Understanding what triggers migraine | Action Medical Research

Touching Lives - December 2003

Understanding what triggers migraine

The condition is also more common than you’d think: 1 in 4 women and 1 in 12 men are affected with the debilitating headache, with the worst affected also experiencing nausea, distorted vision, dizziness, tingles, numbness, and even speech difficulties.

Dr Alex Shepherd of the Birkbeck School of Psychology doesn’t personally suffer with migraine, but explains what it feels like: “Patients often feel like their head is about to explode. I’ve been told that the pain of migraine is worse than the worst hangover you can possibly imagine.”

Alex has been at Birkbeck since 1998, and prior to this worked at the Medical Research Council’s Applied Psychology Unit completing a three-year post-doc, following on her PhD from Cambridge in colour vision and perception. This background has provided essential training for her position now as a leading authority in the UK on migraine.

£26,863 grant

The Action Medical Research grant she has just received will help her take her work and theories on migraine even further. “I was delighted to receive the grant,” she explains. “I do lecturing and research here at Birkbeck with the lecturing having to take priority. So this new grant is extremely welcome — I’ll be able to employ another researcher so we can make some quick progress.”

Migraine can be triggered by a number of factors including stress, fatigue, and poor diet. But Alex is particularly interested in migraines set off by visual patterns. Her research will investigate how visual patterns induce migraine and why only some people are affected.

“There are some very potent patterns for neurons in the visual system — there are cells in the visual cortex [a Satsuma-sized piece of brain at the rear of the head which processes our vision — Ed.] that ‘like’ stripes. These cells are like edge detectors.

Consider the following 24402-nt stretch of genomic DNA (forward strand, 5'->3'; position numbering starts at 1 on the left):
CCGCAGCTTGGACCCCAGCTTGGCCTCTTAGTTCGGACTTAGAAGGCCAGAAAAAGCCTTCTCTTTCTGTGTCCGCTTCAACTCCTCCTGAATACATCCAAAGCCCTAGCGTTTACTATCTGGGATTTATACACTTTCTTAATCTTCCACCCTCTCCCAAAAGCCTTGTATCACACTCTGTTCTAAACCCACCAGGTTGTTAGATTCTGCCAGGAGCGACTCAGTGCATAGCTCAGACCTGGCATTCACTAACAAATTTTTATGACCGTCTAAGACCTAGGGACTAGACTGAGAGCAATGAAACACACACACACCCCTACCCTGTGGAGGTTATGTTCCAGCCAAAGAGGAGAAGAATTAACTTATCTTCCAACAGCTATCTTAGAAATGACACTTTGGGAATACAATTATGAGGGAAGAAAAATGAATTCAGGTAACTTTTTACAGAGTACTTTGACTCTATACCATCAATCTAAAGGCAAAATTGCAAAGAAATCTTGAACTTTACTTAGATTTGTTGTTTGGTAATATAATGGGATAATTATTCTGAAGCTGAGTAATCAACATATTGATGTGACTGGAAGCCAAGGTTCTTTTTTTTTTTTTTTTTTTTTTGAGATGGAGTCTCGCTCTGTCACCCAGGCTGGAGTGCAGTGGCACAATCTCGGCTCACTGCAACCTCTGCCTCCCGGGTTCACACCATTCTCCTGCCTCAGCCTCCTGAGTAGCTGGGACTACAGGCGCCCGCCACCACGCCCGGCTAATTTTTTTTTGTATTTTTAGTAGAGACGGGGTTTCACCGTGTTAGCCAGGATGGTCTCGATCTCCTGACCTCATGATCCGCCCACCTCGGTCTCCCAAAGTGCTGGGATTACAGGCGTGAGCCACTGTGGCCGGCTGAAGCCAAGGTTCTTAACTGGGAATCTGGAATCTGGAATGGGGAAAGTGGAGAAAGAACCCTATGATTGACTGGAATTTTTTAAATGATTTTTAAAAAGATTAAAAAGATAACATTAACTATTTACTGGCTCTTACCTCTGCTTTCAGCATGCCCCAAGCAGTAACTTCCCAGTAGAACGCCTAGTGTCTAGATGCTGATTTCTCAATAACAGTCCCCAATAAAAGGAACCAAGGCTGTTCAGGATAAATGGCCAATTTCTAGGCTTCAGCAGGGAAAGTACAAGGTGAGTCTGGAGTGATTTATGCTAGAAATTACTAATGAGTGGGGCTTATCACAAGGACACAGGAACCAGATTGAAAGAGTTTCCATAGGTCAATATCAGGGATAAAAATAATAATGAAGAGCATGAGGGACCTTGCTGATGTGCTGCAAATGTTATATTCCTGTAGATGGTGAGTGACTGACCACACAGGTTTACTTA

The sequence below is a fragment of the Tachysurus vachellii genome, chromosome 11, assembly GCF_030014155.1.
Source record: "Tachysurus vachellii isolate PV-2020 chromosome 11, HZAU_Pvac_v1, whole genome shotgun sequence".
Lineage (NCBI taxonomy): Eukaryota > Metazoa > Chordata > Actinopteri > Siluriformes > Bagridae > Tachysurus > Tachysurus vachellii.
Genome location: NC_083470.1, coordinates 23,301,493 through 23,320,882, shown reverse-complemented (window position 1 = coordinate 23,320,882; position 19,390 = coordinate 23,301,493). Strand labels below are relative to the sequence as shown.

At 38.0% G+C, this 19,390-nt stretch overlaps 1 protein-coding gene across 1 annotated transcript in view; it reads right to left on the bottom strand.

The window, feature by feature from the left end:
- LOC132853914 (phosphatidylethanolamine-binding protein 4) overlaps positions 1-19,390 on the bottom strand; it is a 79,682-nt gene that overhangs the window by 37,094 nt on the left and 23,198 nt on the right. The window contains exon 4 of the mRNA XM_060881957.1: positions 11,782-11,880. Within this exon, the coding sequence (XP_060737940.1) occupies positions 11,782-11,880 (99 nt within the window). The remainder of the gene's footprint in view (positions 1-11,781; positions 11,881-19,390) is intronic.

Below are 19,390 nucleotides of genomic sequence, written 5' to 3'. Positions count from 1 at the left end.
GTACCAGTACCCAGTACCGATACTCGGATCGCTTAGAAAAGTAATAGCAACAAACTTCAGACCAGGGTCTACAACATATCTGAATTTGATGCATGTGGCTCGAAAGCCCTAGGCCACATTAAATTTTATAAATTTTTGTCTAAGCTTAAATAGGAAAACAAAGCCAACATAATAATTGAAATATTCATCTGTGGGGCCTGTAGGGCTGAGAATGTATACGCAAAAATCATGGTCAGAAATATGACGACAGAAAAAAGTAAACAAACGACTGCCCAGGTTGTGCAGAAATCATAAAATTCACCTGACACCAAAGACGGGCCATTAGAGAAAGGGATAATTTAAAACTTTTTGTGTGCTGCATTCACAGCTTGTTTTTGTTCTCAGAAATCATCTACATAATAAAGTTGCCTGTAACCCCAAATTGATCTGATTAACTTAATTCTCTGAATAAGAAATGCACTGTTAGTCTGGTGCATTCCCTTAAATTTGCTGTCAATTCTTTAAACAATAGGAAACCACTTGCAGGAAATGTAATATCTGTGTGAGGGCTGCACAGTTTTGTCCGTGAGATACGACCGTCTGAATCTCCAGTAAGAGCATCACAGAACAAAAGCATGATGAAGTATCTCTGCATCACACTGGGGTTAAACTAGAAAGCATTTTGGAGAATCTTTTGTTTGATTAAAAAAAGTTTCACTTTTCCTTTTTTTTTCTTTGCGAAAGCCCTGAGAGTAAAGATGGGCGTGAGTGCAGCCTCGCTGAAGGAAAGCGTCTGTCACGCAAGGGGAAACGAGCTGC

Elegant architecture

“Different cells like different widths of stripe, different cells like different orientations, some cells like motion. It’s a beautiful architecture — it’s really elegant, you can just go across the cortex seeing the different roles played by different cells.

“If you look at a certain pattern you’ll be giving these cells exactly what they like. They’ll respond to the pattern and your visual cortex will ‘light up’ with activity as the neurons do their job. But this intense activity is unnatural — it upsets the normal balance and this is what I want to explore further with the Action Medical Research grant.

“^If we can find out more about these visual triggers of migraine, then we can write guidelines for sufferers to try and minimise their exposure to them^.” The experiments are non-invasive and not unpleasant, so Alex hopes to recruit both people who suffer with migraine, and people who don’t.

“Some people experience more migraines than they need to and I’m sure that frequency can be reduced,” says Alex. “I wouldn’t say that no-one need ever have another migraine again, but we can certainly do lots more. We need to educate migraine sufferers and their doctors. I hope that the guidelines we formulate will be rolled out across the NHS and be included as a part of every GPs’ training. It’s also possible that new treatments will come out of this research.”

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